There’s no denying that getting on the property ladder isn’t as simple as it once was. Whether you’re saving for a large deposit or struggling to get your mortgage application accepted, it’s a challenging situation, particularly for first-time buyers.

That’s why shared ownership - an affordable property purchasing solution - is so popular. If you can’t afford the deposit and mortgage payments for the home of your dreams, maybe Shared Ownership is the option for you.

What is Shared Ownership?

Shared Ownership is a relatively simple concept. You buy a share of your home and pay rent on the remaining amount. You can typically buy between 25% and 75% of the property’s full market value.

This offers much more flexibility and accessibility for buyers in two different ways. Firstly, it lowers the amount you need for a deposit - most deposits on a shared ownership scheme are between 5% and 10% of your share, not the full amount.

Secondly, a Shared Ownership scheme means you also reduce your mortgage repayments, while paying below-market rent on the other amount.

If you decide you want to buy more shares at any point, you can. Through a process called staircasing, you buy more shares of your home and reduce how much rent you pay on the remaining amount.

This ensures that you’re always in control during the buying process and in most cases, directly leads to full home ownership. With Shared Ownership, you get the home that you want, with a repayment plan that’s realistic for you.

How does Shared Ownership work?

Shared Ownership schemes are generally available through housing associations such as Platform, local councils or private developers. The properties available are leasehold properties and typically you’re able to buy:

  • A new-build property
  • An existing property that is within the shared ownership resale scheme
  • A property that meets specific needs - such as a ground-floor property for a disabled user

You can apply for a mortgage to buy your share or pay using savings, it really depends on what works for you.

You’ll also need a deposit, generally between 5% and 10% of the share amount, not the full market value.

This means a 5% deposit for a 25% share (£62,500) of a £250,000 property may be as little as £3,125 - much more accessible than what you’d pay through traditional purchasing methods.

It’s important to remember that due to Shared Ownership properties being leasehold properties, you’ll likely have to pay ground rent and service charges, which go towards the maintenance of the property or communal areas.

The wider benefit of Shared Ownership, however, is how affordable it makes the initial purchase process. Since you can buy as little as 25% of the property and may only require a deposit on 5% of that amount, it makes getting on the property ladder much more accessible.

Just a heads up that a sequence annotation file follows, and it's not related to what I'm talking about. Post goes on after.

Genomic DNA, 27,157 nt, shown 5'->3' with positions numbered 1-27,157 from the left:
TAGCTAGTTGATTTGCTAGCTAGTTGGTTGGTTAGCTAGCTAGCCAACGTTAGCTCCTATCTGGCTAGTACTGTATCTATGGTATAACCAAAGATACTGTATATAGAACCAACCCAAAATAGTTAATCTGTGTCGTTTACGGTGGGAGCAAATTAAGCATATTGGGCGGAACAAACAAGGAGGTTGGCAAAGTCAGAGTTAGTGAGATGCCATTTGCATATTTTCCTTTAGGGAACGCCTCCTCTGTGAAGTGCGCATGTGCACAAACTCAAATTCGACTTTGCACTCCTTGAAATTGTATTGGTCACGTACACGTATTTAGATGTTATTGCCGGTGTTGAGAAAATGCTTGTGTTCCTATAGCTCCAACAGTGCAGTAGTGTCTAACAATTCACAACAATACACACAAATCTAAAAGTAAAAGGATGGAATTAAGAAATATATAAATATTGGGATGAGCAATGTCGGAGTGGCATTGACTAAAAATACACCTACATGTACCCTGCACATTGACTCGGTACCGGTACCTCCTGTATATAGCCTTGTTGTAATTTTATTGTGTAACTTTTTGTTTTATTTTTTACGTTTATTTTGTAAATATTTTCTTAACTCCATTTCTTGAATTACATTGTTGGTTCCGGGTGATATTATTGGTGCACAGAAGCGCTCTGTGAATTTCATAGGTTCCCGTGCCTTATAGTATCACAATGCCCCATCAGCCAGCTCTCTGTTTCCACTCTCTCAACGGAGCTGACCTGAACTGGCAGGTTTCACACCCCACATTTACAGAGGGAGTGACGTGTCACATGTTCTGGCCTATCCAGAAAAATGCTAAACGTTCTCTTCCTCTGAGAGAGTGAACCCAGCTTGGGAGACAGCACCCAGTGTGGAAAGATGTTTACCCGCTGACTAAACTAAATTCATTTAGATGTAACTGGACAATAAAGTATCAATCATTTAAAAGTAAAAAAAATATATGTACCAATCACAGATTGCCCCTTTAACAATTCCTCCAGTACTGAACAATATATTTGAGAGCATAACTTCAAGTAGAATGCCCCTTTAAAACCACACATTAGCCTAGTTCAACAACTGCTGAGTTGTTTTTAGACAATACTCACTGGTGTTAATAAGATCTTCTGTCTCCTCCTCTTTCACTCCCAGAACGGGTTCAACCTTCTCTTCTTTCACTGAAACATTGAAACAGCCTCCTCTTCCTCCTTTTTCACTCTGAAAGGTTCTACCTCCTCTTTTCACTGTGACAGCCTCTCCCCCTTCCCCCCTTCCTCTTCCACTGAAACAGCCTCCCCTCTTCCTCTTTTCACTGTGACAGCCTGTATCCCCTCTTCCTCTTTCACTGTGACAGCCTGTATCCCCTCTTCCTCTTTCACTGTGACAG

In addition to that, you can usually defer any stamp duty until you own an 80% share of the property, which reduces your initial overall costs.

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Step by step, a guide to Shared Ownership

Download our latest Shared Ownership guide to find out whether Shared Ownership is a suitable route for you.

Shared Ownership Guide

Why buy Shared Ownership homes?

Buying Shared Ownership properties is ideal if you can’t afford to buy through traditional methods. The entire process is based on eligibility but if your application is successful, it offers a number of unique benefits:

  • You can buy a share of your home as small or as large as you feel comfortable with
  • Your deposit is based on the share you buy, not the full amount
  • You can defer on paying Stamp Duty Land Tax
  • The rent you pay on the remaining amount to the housing association or landlord is usually below market value, around 2.75% of the entire property value

Developers are also increasingly being encouraged to categorise a percentage of their development as Shared Ownership in return for planning permission. This is creating a larger amount of affordable housing in desirable areas and providing a broader range of choices for buyers.

It also provides a greater level of control over your repayments. If you find that you own a part-share of your home and you’re ready to take on more responsibility, the opportunity is there to increase the size of your share.

Shared Ownership, explained.

Through our shared ownership scheme, we’ve helped thousands of people step onto the property ladder. And we could help you too.

Who is eligible for Shared Ownership?

The Shared Ownership scheme is available if both of the following apply to you:

  • Your household income is below £80,000 a year. The threshold increases to £90,000 if you’re buying in London.
  • You cannot afford the deposit and mortgage payments for your property of choice.

One of the following statements must also be true:

  • You’re a first-time buyer
  • You used to own a home but can’t afford to buy now
  • You’re forming a new household - typically after a relationship breakdown
  • You’re already part of the Shared Ownership scheme but want to move
  • You own a home and want to move but can’t afford the new home that meets your needs

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Find your new Shared Ownership home

If you're ready to take the next steps towards owning your own home, use our property search to see what's available in your area.

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Shared Ownership for current homeowners

The rules change slightly if you already own a home. When you buy a Shared Ownership property you must have:

  • Accepted an offer for the sale of your current home, referred to as a ‘sold subject to contract’ or ‘STC’